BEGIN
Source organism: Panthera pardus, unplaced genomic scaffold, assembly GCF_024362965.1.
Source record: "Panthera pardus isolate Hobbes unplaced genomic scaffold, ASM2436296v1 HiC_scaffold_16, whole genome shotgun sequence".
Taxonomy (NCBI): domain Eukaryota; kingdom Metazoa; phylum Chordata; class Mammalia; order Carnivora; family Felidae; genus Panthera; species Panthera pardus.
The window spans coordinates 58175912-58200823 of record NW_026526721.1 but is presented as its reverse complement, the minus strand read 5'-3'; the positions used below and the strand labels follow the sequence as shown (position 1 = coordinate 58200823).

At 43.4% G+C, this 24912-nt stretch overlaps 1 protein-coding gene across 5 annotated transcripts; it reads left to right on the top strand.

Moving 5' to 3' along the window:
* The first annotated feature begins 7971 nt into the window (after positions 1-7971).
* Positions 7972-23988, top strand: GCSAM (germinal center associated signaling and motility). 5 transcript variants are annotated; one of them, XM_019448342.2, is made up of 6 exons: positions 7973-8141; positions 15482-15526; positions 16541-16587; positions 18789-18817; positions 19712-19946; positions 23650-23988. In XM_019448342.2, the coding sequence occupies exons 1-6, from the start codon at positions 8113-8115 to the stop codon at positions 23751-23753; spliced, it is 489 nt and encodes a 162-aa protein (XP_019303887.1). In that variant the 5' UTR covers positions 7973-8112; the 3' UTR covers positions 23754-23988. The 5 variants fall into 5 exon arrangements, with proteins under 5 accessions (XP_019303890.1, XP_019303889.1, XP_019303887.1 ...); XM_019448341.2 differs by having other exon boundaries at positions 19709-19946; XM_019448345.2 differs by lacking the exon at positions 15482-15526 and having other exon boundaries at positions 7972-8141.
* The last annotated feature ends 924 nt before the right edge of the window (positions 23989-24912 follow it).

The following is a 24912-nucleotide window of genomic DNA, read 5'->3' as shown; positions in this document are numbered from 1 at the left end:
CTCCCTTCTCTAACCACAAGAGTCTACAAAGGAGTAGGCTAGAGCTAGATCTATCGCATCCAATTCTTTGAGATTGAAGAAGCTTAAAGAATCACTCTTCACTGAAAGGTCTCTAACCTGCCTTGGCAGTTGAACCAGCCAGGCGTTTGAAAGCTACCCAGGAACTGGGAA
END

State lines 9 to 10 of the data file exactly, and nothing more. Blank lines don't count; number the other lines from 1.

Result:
* The last annotated feature ends 924 nt before the right edge of the window (positions 23989-24912 follow it).

The following is a 24912-nucleotide window of genomic DNA, read 5'->3' as shown; positions in this document are numbered from 1 at the left end: